It really shouldn’t have worked. On the one hand, you had Queen, purveyors of fist-pumping, crowd-pleasing anthems featuring a loose-limbed rhythm section, Brian May’s skyscraping guitar, and Freddie Mercury’s rafter-rattling vocals. On the other, you had David Bowie, rock’s great chameleon, who at the beginning of the ’80s was in the midst of a series of dark, challenging albums that weren’t exactly catnip for the pop charts but were endlessly captivating to the adventuresome fans in his audience.
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And, quite frankly, “Under Pressure” almost didn’t work, as Bowie allegedly battled for his favored arrangement of the song right up to the point where he threatened to hold up its release. Yet the song somehow married the best traits of these wildly disparate artists to create a huge success (#1 on the UK charts in 1981) and a song that still resonates today long after some of the trendier songs of the era have faded.
“Under Pressure” was born out of an unreleased Queen song called “Feel Like”, which had some of the elements of the finished song but lacked the memorable bassline. That latter element eventually came from John Deacon, and it gave the song a playful bottom end to balance out the more dramatic musical and lyrical elements. (It’s also proved to be quite durable; just ask Vanilla Ice.)
May admitted to Mojo magazine in 2008 that the collaboration didn’t make for the easiest session. “It was hard, because you had four precocious boys and David, who was precocious enough for all of us,” he remembered. “David took over the song lyrically.” Meanwhile Mercury’s scatting, wordless vocals, a bit of studio improvisation that made it to the finished recording, provided the emotional punch to contrast Bowie’s dire, detached pronouncements about pressure.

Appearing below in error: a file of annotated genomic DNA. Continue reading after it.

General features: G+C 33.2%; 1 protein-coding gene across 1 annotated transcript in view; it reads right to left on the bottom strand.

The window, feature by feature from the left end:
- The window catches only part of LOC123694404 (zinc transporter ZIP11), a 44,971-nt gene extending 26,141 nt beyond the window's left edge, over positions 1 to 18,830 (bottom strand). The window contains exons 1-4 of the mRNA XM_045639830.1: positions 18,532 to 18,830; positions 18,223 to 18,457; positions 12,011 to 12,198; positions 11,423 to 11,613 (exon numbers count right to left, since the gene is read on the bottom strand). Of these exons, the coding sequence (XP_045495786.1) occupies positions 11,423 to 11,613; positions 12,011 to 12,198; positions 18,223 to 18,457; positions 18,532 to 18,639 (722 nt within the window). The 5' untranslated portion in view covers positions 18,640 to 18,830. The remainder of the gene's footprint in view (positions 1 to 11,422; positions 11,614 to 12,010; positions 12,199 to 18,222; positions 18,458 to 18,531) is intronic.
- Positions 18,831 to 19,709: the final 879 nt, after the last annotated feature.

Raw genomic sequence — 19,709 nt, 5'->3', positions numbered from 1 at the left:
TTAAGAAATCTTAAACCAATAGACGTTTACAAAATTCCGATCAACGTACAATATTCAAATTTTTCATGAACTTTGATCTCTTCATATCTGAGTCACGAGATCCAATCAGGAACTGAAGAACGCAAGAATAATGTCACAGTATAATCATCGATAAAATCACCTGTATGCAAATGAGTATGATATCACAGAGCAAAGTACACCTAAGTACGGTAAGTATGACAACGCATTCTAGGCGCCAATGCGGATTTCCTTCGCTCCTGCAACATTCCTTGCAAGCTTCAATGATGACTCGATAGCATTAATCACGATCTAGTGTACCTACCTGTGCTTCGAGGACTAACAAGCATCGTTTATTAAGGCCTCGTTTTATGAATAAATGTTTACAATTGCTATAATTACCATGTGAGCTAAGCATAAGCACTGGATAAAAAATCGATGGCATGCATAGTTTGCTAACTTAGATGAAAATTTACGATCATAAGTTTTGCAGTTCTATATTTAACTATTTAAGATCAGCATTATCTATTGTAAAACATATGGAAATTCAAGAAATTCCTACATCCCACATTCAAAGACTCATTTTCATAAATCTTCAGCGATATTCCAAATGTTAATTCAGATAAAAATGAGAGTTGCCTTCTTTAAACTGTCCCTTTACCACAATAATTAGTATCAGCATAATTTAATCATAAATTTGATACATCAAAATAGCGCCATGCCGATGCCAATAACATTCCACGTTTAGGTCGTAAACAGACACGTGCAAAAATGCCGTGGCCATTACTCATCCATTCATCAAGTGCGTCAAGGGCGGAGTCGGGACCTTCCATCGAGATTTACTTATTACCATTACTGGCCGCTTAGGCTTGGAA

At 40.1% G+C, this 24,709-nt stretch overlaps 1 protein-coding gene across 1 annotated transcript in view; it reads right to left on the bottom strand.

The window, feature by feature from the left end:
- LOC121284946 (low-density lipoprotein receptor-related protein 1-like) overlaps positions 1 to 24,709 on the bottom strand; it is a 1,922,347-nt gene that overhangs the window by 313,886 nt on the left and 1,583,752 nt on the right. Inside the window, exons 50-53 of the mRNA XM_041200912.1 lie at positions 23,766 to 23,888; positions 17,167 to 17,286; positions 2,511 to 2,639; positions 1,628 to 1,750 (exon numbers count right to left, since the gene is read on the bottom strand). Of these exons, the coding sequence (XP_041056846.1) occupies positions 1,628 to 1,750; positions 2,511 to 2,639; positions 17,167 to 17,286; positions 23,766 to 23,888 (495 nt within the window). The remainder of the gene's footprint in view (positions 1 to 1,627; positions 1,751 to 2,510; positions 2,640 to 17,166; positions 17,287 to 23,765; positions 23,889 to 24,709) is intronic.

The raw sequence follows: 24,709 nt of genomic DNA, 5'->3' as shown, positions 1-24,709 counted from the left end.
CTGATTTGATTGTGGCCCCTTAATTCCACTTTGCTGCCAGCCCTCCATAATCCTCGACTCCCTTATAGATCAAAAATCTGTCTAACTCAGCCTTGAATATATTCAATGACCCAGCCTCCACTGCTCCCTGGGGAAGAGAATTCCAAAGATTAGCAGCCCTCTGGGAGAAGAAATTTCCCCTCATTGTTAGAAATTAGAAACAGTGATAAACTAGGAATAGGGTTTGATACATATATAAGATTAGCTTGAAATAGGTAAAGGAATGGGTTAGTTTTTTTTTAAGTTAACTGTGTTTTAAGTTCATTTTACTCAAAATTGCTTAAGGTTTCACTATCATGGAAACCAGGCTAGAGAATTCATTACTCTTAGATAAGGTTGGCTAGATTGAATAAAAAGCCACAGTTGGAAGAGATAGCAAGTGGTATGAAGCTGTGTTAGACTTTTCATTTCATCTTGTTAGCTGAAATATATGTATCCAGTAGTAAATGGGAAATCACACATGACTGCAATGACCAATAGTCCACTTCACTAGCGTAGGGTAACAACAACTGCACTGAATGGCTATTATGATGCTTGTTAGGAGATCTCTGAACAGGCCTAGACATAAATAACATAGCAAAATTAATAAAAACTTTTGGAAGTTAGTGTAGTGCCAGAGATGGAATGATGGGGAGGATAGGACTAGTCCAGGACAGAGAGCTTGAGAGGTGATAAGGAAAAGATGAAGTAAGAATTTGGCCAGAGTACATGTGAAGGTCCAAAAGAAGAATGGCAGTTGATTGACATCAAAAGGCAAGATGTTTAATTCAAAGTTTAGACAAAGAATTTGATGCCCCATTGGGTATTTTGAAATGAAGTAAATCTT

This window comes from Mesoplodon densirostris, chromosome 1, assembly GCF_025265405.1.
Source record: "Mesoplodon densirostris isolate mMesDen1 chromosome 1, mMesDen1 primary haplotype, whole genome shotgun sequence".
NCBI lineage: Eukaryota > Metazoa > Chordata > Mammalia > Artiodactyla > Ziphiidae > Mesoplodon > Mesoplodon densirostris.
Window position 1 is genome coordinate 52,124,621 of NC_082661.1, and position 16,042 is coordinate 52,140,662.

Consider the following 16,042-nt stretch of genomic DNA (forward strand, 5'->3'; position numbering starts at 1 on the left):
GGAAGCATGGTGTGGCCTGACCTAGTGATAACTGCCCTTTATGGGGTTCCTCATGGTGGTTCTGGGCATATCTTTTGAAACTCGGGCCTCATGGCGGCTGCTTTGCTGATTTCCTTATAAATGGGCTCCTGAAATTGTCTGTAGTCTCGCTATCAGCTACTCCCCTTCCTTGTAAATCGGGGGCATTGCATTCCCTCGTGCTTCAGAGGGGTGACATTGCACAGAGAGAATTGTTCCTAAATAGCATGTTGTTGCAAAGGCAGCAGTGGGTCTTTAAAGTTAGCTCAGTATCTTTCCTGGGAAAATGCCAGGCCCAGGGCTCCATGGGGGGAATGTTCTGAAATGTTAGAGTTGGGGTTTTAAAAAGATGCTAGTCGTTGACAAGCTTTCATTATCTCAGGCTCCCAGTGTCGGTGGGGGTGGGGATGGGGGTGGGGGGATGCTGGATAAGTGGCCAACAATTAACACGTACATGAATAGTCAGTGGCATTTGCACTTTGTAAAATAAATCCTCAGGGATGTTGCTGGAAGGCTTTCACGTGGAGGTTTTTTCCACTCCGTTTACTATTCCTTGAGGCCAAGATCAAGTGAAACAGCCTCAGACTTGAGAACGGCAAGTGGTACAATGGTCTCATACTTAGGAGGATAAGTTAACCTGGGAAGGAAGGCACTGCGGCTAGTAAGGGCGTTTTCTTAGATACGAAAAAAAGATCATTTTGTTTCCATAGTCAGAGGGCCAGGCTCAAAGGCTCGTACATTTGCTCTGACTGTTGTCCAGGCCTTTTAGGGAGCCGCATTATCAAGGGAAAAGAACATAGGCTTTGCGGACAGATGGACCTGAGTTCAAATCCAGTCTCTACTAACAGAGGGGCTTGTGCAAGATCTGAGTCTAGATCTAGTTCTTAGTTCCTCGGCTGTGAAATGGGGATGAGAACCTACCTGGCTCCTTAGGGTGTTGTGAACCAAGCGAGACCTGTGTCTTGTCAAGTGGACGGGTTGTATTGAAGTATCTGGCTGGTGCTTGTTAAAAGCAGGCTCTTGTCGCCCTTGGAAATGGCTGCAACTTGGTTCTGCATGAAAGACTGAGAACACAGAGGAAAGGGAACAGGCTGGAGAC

You can hear the song as a kind of battle of wills between the two men, or at least the characters that they were playing in the song. Bowie is the voice of doom, using strange syntax (“Pressure pushing down on me/ Pushing down on you/ No man ask for”) to get his points across. Mercury plays the pained victim, his hopes for release (“Pray tomorrow/ Gets me higher”) doused by Bowie’s ice-water proclamations (“It’s the terror of knowing what this world is about/ Watching some good friends scream ‘Let me out.’”)
In the quiet bridge, Bowie sneers at optimistic outlooks: “Keep coming up with love/ But it’s so slashed and torn.” At that point, Mercury uncorks a heart-rending cry of “Why?” while Bowie delivers the answer amidst the musical crescendo: “Insanity laughs under pressure we’re breaking.”
Mercury then begins pleading for love’s triumph, which Bowie seems to suggest requires a kind of empathy and self-sacrifice that humanity fears: “Because love’s such an old-fashioned word/ And love dares you to care for/ The people on the edge of the night.” As Roger Taylor’s drums crash all around him, Bowie puts the mirror up to our behavior and its consequences: “This is our last dance/ This is ourselves/ Under pressure.”
The chart success of “Under Pressure” paved the way for Bowie’s move to more accessible sounds on his 1983 smash album Let’s Dance. Maybe he needed Queen to open his ears to the potential in such an approach, and maybe Queen needed Bowie to add a little acidity to their message. In any case, this pairing that, on paper, seemed like a train wreck, turned out to be pure magic on record.